In sum, children need to understand that they belong, they have purpose, and they are loved. It is axiomatic that these messages are not learned from a textbook, but rather are absorbed experientially.
Baby Moshe only knew his parents for two years. However, I am certain that his parents ingrained in his soul these axioms of Jewish life because they were Lubavitch Shlichim. During my three decades in Jewish education, I have had the privilege and good fortune to have collaborated with many Chabad families. They all share a common mission which can be encapsulated in these three messages.
Their openness to Jews of varied backgrounds and levels of observance speaks to their active belief in a shared history and destiny.
Their untiring efforts to provide food and shelter to the needy and religious guidance to the spiritually lost helps each individual find dignity and purpose. And their advocacy for moral and ethical causes attests to their commitment to tzedek and mishpat.
From a Jewish perspective every event in our lives has the potential to be transformationalThe innumerable numbers of guests who find a home in the countless Chabad Centers throughout the world is evidence of their total acceptance and affection for all Jews. The warmth and sincerity they exhibit is legendary and truly demonstrates a profound sense of love and caring. This is what motivated Rabbi and Rebbitzen Holtzberg to relocate to India and establish a Chabad House in Mumbai. And it is in this environment that they raised baby Moshe.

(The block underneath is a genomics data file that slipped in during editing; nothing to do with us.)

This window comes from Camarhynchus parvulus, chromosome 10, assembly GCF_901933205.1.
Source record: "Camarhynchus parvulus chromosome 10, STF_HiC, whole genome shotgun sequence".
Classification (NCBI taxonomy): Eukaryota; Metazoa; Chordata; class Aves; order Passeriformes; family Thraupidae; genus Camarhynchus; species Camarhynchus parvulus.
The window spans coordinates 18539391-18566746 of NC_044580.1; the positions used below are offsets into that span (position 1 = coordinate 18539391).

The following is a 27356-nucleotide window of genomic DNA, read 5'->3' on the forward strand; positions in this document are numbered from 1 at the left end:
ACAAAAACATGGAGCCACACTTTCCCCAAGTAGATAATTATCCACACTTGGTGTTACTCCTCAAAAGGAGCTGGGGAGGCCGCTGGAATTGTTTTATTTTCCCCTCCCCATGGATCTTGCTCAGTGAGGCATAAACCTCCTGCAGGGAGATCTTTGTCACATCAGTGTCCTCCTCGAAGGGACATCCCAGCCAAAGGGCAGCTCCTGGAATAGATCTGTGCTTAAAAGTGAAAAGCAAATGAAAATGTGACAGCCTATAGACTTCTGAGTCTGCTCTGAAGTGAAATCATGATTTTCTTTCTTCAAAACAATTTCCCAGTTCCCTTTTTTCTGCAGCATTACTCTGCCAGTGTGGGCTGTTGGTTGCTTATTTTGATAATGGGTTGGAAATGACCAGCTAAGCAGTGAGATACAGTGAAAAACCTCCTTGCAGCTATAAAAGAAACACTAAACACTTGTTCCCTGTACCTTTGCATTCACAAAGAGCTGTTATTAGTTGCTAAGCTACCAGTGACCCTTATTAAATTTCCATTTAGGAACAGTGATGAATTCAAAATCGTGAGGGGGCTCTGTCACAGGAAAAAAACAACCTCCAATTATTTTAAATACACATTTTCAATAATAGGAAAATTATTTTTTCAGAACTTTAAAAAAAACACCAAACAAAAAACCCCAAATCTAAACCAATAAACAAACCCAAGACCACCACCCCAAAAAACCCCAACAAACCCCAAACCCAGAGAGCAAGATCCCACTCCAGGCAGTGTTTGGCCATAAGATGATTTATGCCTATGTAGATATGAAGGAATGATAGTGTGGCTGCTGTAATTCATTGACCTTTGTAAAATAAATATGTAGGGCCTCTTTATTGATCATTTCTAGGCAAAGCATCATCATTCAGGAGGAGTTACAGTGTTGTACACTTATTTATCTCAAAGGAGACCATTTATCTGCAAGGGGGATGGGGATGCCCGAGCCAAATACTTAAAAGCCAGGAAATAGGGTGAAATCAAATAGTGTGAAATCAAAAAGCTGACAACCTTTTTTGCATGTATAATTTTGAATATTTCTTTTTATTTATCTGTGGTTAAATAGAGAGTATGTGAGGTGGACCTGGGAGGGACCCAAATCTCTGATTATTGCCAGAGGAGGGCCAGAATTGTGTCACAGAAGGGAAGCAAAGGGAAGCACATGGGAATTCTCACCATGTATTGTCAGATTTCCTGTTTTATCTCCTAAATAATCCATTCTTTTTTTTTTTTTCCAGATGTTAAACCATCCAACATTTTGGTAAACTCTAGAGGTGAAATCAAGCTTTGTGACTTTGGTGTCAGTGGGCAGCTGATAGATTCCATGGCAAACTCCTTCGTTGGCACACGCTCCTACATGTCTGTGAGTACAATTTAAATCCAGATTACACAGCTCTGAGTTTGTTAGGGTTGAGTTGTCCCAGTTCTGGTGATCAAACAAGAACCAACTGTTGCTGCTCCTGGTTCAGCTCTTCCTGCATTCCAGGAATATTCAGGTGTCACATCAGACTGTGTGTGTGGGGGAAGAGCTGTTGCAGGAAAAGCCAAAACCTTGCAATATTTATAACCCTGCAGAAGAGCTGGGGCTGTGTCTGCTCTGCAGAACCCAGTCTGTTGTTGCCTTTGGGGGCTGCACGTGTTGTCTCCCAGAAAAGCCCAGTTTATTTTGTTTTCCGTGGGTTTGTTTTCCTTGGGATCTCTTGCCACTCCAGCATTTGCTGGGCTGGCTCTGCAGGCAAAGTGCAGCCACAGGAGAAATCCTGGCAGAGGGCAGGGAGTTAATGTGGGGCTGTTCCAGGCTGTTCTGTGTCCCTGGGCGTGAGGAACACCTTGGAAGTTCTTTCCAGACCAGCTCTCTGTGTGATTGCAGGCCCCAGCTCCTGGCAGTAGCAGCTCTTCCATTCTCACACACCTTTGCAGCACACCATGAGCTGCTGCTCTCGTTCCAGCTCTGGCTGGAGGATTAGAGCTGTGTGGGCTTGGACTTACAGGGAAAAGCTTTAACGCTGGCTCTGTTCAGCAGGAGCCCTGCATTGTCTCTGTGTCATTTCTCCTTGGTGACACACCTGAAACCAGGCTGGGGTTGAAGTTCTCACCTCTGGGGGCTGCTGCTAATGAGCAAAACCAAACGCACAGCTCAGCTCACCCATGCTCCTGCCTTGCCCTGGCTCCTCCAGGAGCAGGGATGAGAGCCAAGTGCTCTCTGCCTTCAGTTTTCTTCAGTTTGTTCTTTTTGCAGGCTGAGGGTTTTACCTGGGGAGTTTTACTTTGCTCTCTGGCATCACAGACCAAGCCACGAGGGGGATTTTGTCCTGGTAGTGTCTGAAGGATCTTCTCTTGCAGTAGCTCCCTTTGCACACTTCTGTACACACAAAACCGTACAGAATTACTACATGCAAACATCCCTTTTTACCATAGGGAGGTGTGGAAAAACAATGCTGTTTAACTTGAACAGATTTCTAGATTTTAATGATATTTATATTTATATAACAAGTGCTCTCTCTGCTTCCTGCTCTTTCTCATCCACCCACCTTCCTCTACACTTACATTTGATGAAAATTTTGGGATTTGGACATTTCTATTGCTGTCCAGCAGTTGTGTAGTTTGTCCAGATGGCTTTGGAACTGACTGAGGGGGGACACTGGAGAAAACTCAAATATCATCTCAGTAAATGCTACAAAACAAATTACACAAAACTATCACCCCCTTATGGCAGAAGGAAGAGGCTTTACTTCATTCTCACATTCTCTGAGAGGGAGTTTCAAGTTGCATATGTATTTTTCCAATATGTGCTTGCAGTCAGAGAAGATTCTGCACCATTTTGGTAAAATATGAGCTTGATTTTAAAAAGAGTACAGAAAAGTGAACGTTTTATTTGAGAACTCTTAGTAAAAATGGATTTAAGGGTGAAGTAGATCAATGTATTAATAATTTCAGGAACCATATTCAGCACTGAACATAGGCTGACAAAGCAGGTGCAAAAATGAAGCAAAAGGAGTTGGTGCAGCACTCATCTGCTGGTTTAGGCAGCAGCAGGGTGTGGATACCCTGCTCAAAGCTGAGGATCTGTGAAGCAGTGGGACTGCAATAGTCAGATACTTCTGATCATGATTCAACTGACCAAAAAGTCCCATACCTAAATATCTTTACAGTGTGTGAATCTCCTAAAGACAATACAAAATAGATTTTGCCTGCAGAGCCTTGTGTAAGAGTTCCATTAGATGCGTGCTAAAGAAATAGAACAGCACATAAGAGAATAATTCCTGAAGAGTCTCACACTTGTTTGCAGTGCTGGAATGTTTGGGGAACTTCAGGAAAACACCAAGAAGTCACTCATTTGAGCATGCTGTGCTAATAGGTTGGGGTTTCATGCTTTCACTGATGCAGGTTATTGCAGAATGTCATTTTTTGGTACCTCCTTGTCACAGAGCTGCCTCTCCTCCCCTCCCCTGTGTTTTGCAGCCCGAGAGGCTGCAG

The most significant memories that will remain with baby Moshe will be the images of his loving parents welcoming guests with a warm smile, a hug and a kiss. He will remember the singing, dancing and complete joy that permeated his home. These memories will serve as the foundation for his life. They will guide him as he grows, matures and begins building his own family.
It is instructive to note that G‑d communicated to Jacob a similar three part message in the famous dream with the imagery of the ladder and angels (see Genesis 14:13-15). G‑d begins by reminding Jacob of his historical roots and the destiny of his progeny. He continues by foretelling that Jacob's descendents will bring blessing upon all the families of the earth. The commentaries clarify that this will come about through the performance of mitzvot. And finally, G‑d promises Jacob that "I will be with you and guard you wherever you go." These three messages set the foundation for our Patriarch Jacob to raise a family that would become the nation of Israel. These are the foundation stones upon which Rabbi Gavrial and Rivka Holtzberg raised a family and established a Chabad House. And these will serve as the foundation stones for building baby Moshe's life.
It will be up to historians to determine if the massacre of Mumbai is a transformational event in world history. But from a Jewish perspective every event in our lives has the potential to be transformational. As a people we place our trust in G‑d who will lead us "mafailah l'orah" -- "from darkness to light." We will recover from this horrific tragedy and transform our lives and lives of our children if we remember baby Moshe.